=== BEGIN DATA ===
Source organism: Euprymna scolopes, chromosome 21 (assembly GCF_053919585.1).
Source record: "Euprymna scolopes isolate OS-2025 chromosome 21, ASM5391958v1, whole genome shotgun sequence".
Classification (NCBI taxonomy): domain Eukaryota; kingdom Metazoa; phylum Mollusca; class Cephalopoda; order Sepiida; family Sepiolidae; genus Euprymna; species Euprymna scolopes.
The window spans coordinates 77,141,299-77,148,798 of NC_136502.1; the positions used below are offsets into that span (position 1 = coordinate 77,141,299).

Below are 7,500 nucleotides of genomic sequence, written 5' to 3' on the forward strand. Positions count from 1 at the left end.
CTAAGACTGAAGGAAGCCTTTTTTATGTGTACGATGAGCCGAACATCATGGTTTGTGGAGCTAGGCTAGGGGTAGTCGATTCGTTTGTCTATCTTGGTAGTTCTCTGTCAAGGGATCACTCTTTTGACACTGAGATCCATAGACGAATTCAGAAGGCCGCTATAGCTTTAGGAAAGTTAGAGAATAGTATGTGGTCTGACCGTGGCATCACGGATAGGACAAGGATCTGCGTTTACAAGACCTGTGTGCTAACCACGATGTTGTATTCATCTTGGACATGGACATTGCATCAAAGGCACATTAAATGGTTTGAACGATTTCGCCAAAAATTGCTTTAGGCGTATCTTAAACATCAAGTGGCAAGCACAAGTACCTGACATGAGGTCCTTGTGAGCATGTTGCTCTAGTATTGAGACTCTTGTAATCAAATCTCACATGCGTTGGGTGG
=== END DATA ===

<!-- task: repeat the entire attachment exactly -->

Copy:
Source organism: Euprymna scolopes, chromosome 21 (assembly GCF_053919585.1).
Source record: "Euprymna scolopes isolate OS-2025 chromosome 21, ASM5391958v1, whole genome shotgun sequence".
Classification (NCBI taxonomy): domain Eukaryota; kingdom Metazoa; phylum Mollusca; class Cephalopoda; order Sepiida; family Sepiolidae; genus Euprymna; species Euprymna scolopes.
The window spans coordinates 77,141,299-77,148,798 of NC_136502.1; the positions used below are offsets into that span (position 1 = coordinate 77,141,299).

Below are 7,500 nucleotides of genomic sequence, written 5' to 3' on the forward strand. Positions count from 1 at the left end.
CTAAGACTGAAGGAAGCCTTTTTTATGTGTACGATGAGCCGAACATCATGGTTTGTGGAGCTAGGCTAGGGGTAGTCGATTCGTTTGTCTATCTTGGTAGTTCTCTGTCAAGGGATCACTCTTTTGACACTGAGATCCATAGACGAATTCAGAAGGCCGCTATAGCTTTAGGAAAGTTAGAGAATAGTATGTGGTCTGACCGTGGCATCACGGATAGGACAAGGATCTGCGTTTACAAGACCTGTGTGCTAACCACGATGTTGTATTCATCTTGGACATGGACATTGCATCAAAGGCACATTAAATGGTTTGAACGATTTCGCCAAAAATTGCTTTAGGCGTATCTTAAACATCAAGTGGCAAGCACAAGTACCTGACATGAGGTCCTTGTGAGCATGTTGCTCTAGTATTGAGACTCTTGTAATCAAATCTCACATGCGTTGGGTGG